Lamp black paint, which Schuyler purchased two bags of, was created with either soot from oil lamps or burnt vegetable oil mixed with the base, which was oil in this case. These common resources would make is fairly cheap to produce, much like the brown paint.

Schuyler also purchased umber paint. This is a shade of brown named for the clay material from which it’s derived. The clay is typically mined in Italy or Cyprus, meaning the import value alone likely caused it to be more expensive than the other shade of brown.


The most expensive paint color of all was Prussian blue, of which Schuyler purchased only three ounces. Those three ounces cost 1 pound, 1 shilling, while two bags of brown paint cost him one pound, twelve pence. Prussian blue paint was the first artificially manufactured paint. It was discovered through experimentation with the oxidation of iron by a German man named Diesbach. Not only did it become popular in the centuries following its discovery, but it was also expensive, making it a status symbol. George Washington put it in his home. Did Philip Schuyler, as well? Discover the answer in the next blog post in this series, which will focus on restoring the paint in the Schuyler Mansion!

Prussian Blue at George Washington's Mount Vernon.



4 comments:

  1. A couple of points - paint ground in oil was not sold in bags, but in kegs. Also, there are great misconceptions about 'milk paint'and these were aired by Susan Buck over twenty years ago and by others previously.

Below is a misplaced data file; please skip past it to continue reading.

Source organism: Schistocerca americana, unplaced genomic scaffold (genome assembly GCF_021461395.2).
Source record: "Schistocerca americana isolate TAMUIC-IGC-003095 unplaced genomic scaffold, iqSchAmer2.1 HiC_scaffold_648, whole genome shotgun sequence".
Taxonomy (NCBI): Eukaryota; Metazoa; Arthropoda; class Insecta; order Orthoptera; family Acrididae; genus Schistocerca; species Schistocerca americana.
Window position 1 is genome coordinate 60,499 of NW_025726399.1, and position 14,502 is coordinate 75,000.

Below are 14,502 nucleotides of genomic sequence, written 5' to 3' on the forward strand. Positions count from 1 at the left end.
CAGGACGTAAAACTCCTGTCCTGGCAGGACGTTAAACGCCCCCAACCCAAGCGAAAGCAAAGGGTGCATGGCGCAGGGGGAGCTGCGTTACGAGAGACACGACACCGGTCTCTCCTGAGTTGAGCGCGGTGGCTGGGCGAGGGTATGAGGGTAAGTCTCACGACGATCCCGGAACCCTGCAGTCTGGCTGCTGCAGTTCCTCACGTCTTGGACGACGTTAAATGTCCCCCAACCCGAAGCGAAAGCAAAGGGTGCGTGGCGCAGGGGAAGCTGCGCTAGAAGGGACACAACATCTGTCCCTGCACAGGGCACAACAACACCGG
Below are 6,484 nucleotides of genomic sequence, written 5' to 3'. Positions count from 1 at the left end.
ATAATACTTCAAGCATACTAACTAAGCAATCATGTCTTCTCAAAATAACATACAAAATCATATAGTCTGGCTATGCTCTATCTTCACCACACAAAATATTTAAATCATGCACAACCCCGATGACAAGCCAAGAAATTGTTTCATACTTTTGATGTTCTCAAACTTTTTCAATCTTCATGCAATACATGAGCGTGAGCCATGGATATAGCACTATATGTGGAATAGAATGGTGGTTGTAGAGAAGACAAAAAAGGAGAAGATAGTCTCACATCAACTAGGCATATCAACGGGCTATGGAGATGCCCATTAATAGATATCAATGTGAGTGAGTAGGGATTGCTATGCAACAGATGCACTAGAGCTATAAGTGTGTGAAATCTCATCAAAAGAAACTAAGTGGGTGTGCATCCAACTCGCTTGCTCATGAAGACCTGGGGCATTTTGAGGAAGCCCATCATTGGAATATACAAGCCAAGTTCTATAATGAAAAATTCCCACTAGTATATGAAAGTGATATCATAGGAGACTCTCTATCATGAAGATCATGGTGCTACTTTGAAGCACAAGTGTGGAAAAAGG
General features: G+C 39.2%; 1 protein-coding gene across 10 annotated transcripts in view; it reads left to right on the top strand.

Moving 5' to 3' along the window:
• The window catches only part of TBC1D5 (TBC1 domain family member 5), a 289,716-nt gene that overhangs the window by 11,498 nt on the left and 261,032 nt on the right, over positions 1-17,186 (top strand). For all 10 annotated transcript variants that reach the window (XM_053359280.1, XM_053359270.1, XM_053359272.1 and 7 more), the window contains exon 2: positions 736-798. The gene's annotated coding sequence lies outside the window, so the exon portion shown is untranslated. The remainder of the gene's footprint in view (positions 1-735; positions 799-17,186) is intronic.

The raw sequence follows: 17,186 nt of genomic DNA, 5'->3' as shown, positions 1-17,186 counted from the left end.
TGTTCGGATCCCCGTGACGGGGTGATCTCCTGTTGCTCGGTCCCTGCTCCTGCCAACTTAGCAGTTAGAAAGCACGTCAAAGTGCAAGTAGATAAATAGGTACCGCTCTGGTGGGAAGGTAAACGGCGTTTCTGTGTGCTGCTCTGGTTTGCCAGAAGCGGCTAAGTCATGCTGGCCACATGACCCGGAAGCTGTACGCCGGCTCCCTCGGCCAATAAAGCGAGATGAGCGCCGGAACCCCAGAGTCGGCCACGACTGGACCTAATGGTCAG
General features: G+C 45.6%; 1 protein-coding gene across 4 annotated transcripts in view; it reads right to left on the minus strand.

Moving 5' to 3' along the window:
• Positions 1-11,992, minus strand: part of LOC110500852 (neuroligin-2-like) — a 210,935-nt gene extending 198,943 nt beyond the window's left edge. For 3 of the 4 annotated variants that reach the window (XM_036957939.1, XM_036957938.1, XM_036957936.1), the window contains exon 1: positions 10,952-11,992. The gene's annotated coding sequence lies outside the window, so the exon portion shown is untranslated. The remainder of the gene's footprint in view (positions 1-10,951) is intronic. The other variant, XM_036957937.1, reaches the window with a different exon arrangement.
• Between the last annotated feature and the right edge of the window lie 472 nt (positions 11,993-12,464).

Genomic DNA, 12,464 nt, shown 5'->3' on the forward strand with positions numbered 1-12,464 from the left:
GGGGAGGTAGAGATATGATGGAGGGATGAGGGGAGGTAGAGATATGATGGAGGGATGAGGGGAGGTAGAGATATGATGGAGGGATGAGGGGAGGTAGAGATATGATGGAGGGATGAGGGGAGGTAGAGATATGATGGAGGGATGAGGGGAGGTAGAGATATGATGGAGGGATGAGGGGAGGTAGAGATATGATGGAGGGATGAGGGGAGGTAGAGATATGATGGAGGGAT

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  2. Hi Mr. Baty. The first image is a transcription of Philip Schuyler's receipt for the paint, which shows he is purchasing the paint in "bags". The original receipt, I believe is in the New York Public Library (I will confirm with the staff member who wrote the article). While Schuyler is ultimately probably taking the paint home in barrels or kegs, this receipt shows that this particular paint grinder is charging Schuyler for the pigments and oil separately. Essentially it is an itemized receipt. We will look into the "milk paint". The articles that appear on this blog are one of the ways our interpreters research and learn about the family and the home they are interpreting, so often when one interpreter covers a topic, it is something the rest of us are completely unfamiliar. We appreciate the historical dialogue with readers that get us to look deeper into a topic.
    -Danielle

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  3. Thank you. Although not meant as an advertisement, you can read the brief chapter that I have written on 'Milk Paint' here - http://www.thamesandhudsonusa.com/books/the-anatomy-of-color-the-story-of-heritage-paints-and-pigments-hardcover I hope that it debunks the myth.

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    1. Thanks! We will definitely check it out! Perhaps we can work this information into an article for our "Mansion Mythbusters" series.